So all things considered, I am not concerned that my Lp(a) number is still a somewhat high, especially since my other cholesterol numbers are in range, and since my health is much improved to the point that I can do aerobics and weightlifting on a par with men much younger, and with NO angina pain.  But for maintenance I continue to take high doses of C along with lysine every day (along with other supplements).

Views on Lipoprotein(a) and cholesterol by four more experts:

Functional therapist Chris Kresser also found that some of his clients were able to reduce Lp(a) through nutritional therapy. He presents an interesting YouTube discussion about it here.

Owen Fonorow also cites incidents of successful  reduction of Lp(a) in his book, Practicing Medicine Without a License, along with other interesting information about Lp(a).

Dr. Chris Masterjohn PhD is a brilliant young nutritionist. He offers his insights about cholesterol here.

Dr Brian Walsh ND presents a detailed explanation of  the various types of cholesterol particles including Lp(a).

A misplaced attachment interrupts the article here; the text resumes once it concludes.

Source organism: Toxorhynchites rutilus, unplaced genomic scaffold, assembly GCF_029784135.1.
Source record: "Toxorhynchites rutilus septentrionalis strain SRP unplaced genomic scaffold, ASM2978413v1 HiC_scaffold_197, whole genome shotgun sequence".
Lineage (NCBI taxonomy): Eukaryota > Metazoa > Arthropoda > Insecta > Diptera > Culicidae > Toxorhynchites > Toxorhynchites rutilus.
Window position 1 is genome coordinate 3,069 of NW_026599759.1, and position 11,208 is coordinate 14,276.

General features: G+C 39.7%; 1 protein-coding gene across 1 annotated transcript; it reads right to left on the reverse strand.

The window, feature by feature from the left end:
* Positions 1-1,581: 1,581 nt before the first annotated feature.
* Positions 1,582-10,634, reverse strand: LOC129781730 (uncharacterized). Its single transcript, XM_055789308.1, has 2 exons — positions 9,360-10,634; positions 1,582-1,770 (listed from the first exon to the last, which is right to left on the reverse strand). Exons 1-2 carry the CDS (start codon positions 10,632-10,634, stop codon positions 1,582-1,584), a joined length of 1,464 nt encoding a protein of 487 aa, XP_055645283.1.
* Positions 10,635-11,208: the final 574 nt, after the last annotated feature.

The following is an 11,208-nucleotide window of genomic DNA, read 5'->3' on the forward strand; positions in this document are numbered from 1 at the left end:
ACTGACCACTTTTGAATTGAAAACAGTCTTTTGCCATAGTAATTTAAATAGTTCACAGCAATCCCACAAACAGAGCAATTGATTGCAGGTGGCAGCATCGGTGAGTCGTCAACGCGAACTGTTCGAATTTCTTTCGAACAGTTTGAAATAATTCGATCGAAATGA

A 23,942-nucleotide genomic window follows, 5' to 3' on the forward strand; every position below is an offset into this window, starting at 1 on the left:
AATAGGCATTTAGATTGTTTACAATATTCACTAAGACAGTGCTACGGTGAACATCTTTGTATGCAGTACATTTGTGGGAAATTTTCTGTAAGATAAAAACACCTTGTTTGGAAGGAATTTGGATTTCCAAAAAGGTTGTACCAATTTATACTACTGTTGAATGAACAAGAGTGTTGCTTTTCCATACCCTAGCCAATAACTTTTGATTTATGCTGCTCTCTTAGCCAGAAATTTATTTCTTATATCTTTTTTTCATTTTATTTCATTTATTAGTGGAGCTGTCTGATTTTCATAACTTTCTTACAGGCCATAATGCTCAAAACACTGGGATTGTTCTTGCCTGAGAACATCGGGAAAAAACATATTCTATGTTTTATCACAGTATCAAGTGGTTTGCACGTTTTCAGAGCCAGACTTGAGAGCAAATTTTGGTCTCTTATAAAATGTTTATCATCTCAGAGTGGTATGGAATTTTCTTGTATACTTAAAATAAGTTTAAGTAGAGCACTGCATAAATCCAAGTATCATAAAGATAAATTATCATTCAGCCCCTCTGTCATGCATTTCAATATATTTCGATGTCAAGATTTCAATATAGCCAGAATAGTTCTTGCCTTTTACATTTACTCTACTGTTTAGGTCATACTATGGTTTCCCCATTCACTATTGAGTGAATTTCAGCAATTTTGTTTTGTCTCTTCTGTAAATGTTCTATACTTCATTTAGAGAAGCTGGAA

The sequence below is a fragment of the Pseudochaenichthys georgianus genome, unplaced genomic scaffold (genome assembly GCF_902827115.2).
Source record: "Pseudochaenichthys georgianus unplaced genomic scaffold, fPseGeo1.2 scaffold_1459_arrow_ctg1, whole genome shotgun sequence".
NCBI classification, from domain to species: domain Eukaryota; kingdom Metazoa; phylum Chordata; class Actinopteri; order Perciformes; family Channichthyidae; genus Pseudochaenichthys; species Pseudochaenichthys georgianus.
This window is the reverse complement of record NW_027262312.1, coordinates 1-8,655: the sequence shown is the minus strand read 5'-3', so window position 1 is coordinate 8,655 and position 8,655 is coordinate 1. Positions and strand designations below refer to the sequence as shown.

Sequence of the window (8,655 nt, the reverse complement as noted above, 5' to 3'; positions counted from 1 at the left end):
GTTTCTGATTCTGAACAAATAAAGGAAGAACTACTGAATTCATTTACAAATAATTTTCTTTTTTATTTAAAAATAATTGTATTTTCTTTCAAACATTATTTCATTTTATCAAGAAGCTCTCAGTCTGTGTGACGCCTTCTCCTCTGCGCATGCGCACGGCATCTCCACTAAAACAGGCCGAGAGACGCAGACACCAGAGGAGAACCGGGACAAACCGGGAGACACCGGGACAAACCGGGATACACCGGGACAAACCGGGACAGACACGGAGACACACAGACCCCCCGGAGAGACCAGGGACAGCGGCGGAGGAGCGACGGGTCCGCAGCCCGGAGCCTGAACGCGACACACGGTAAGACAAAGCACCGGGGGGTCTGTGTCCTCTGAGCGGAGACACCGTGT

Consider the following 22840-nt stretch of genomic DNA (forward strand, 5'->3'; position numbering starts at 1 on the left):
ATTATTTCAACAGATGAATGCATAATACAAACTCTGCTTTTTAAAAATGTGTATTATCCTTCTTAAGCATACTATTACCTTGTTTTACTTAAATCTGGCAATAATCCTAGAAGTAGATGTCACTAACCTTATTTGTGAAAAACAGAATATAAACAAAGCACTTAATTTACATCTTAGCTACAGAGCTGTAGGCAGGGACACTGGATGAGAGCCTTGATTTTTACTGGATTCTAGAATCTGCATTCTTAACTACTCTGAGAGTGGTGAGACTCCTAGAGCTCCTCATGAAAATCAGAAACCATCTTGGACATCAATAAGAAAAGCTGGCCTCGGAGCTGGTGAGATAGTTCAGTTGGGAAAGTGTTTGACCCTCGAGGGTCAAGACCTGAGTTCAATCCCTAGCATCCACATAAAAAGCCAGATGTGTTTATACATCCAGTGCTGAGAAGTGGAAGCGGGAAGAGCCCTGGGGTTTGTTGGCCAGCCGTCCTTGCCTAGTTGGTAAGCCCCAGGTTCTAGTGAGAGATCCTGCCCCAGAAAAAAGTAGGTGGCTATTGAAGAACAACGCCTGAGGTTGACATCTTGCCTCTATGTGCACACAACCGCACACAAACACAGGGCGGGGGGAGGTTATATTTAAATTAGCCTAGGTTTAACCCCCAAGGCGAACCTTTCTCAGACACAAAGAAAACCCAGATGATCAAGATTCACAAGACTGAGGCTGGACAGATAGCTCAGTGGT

SIDE NOTE: High doses of the vitamin, niacin, is said to be able to reduce both LDL and lipoprotein(a) by 20-30%. However, people who are undermethylated (as I happen to be) can only take relatively small doses of niacin because high doses in such types of people causes depression.

A FINAL SUGGESTION: Very high Lp(a) indicates very high risk of heart attack, more so than high LDL or any other cholesterol situation.  I urge anyone who wants to have cholesterol/lipid levels tested to find a doc who will include Lp(a) in the test (and LDL particle size and amount).

Consider also that Lp(a) can be tested as particle numbers, or as “mass.” If you can only get one test done, the particle test (which measures nmol/L) is the more accurate indicator.

— Fred Pauser